“the world is not the way we thought it was going to be”

Anytime conflict arises - personal or social - it’s easy to become caught up in the moment. For my 2-year-old son, “no!” or “mine!” are provoked easily, even leading to moments of hysteria if things don’t go his way. But that’s normal. Yet even adults or groups in culture broach similar hysteria if specific things don’t go their way.

Take the ongoing saga of homosexuality and Christianity for example. For some, recent legislation in parts of the U.S. and the full-on acceptance of gay marriage in Canada should be accepted by Christians and within the church. To disagree with this is seen as ridiculous! Yet others aren’t so quick to accept such change. For many Christians, the cultural shift to accept homosexuality is one of the greatest battles Christians should fight. Thus, sides are picked, theologies defended, and relationships broken. Both sides are prone to hysterics in defending their side (or simply bashing the other side).

It’s interesting, though, because oftentimes the conflict centers around specific definitions of homosexuality itself (e.g. biological, social, or biblical definitions) without much consideration for the factors driving the conversation.

Renowned biblical scholar, Walter Brueggemann, offers an insightful comment on the issue in a recent interview:
“It is an amorphous anxiety that we’re in a free fall as a society. And I think we kind of are in free fall as a society, but I don’t think it has anything to do with gays and lesbians particularly.”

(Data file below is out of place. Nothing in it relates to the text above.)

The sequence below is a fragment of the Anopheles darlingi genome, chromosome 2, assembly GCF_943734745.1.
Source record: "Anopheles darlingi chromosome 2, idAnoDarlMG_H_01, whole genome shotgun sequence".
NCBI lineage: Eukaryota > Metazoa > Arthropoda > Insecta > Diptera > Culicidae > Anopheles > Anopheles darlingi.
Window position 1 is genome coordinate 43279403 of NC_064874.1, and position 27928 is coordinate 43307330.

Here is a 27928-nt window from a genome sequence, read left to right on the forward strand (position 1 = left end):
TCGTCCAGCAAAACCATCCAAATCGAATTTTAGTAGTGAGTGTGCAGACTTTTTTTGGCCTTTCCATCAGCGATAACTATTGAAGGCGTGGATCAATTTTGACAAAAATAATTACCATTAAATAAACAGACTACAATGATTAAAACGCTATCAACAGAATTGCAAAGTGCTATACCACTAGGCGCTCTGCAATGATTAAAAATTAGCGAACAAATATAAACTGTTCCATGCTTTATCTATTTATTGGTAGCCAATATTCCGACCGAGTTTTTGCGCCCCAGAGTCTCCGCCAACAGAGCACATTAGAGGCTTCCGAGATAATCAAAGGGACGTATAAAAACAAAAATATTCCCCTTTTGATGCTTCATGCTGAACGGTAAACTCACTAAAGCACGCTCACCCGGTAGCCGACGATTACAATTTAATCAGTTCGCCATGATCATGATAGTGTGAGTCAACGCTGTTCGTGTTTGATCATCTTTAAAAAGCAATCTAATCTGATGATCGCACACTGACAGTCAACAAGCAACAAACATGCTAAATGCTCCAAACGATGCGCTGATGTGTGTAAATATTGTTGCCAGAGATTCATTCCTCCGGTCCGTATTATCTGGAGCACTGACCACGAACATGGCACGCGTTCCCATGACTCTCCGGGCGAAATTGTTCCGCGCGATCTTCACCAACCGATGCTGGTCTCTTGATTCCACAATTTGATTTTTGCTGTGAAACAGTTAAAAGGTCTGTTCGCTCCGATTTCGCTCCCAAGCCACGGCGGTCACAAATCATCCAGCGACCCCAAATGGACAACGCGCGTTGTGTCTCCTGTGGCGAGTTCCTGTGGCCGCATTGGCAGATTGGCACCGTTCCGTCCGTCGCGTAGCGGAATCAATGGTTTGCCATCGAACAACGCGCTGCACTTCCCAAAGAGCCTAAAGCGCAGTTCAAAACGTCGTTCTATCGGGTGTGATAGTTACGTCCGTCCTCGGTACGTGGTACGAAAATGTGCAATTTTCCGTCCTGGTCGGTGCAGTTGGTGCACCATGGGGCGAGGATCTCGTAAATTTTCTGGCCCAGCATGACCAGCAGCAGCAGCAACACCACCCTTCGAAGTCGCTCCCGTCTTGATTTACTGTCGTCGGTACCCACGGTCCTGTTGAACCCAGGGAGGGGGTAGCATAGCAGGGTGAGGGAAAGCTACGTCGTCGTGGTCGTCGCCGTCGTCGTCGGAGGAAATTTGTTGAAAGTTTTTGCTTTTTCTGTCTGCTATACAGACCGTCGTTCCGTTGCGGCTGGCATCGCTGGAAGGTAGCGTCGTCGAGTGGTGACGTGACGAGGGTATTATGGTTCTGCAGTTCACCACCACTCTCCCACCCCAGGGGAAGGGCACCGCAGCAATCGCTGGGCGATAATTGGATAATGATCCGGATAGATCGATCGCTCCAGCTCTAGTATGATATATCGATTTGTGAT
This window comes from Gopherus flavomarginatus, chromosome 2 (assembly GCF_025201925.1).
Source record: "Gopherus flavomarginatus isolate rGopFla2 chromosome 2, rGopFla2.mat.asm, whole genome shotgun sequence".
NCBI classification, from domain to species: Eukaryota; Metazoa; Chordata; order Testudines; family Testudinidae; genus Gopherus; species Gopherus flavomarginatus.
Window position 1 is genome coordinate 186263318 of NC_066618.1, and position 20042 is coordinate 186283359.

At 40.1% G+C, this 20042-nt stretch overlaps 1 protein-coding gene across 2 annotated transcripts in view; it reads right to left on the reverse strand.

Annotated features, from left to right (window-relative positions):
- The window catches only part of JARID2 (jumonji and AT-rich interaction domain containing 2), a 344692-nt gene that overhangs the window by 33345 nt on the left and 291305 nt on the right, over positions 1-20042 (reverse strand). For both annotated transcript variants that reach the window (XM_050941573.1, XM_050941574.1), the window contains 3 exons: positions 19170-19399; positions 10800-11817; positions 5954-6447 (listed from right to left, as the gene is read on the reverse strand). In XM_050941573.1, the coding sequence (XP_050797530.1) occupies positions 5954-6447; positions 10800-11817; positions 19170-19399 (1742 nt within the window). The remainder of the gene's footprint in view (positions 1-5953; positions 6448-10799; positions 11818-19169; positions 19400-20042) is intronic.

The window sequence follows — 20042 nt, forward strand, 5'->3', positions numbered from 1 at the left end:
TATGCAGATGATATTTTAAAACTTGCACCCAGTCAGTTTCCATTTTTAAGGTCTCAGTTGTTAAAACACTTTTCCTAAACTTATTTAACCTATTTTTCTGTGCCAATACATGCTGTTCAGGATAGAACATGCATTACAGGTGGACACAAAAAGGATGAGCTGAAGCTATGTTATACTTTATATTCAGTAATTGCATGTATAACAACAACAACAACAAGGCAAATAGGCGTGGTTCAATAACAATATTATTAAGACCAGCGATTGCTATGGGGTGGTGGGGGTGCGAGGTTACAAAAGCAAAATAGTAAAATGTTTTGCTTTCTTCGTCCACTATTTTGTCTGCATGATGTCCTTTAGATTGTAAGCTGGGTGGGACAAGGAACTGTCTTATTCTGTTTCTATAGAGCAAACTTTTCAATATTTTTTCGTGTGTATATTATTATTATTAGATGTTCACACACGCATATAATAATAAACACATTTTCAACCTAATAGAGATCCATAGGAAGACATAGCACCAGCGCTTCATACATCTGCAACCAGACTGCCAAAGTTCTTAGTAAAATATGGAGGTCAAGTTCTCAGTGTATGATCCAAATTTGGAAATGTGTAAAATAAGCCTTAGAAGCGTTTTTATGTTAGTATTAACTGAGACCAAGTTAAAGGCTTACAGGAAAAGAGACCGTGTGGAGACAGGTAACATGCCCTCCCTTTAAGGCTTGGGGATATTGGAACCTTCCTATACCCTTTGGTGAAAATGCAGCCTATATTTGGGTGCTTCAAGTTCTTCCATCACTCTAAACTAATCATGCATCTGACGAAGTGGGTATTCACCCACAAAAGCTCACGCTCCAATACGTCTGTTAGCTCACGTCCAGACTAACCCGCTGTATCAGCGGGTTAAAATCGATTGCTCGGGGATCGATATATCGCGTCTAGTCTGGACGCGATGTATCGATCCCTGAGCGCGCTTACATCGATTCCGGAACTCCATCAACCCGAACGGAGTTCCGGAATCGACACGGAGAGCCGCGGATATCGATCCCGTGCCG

Instead, Brueggemann suggests, the emotionally charged conflict around homosexuality has more to do with people’s unease when “the world is not the way we thought it was going to be.” Like my two-year-old when things don’t go his way, people from all perspectives can act irrationally if the world around them is not as they’d like it to be. Homosexuality just happens to be the current illustration. I think Brueggemann’s onto something.

When expectations aren’t met, fear, loss, frustration, and unease fuel the conflict for all involved. Engaging in dialogue and achieving understanding around the dynamics of homosexuality and Christianity are furthest from the minds of many. They just want their world back (or for the first time). And they’ll do whatever it takes to get it.

Unless people process their feelings of loss and frustration, emotionally charged conflict will likely continue to guide the debate on this and many other issues facing Christians in the 21st Century.

So I ask: what comes to mind when you hear Brueggemann’s phrase?
“the world is not the way [I] thought it was going to be.”
And if you’re honest, how does your answer influence your life and faith in the world?

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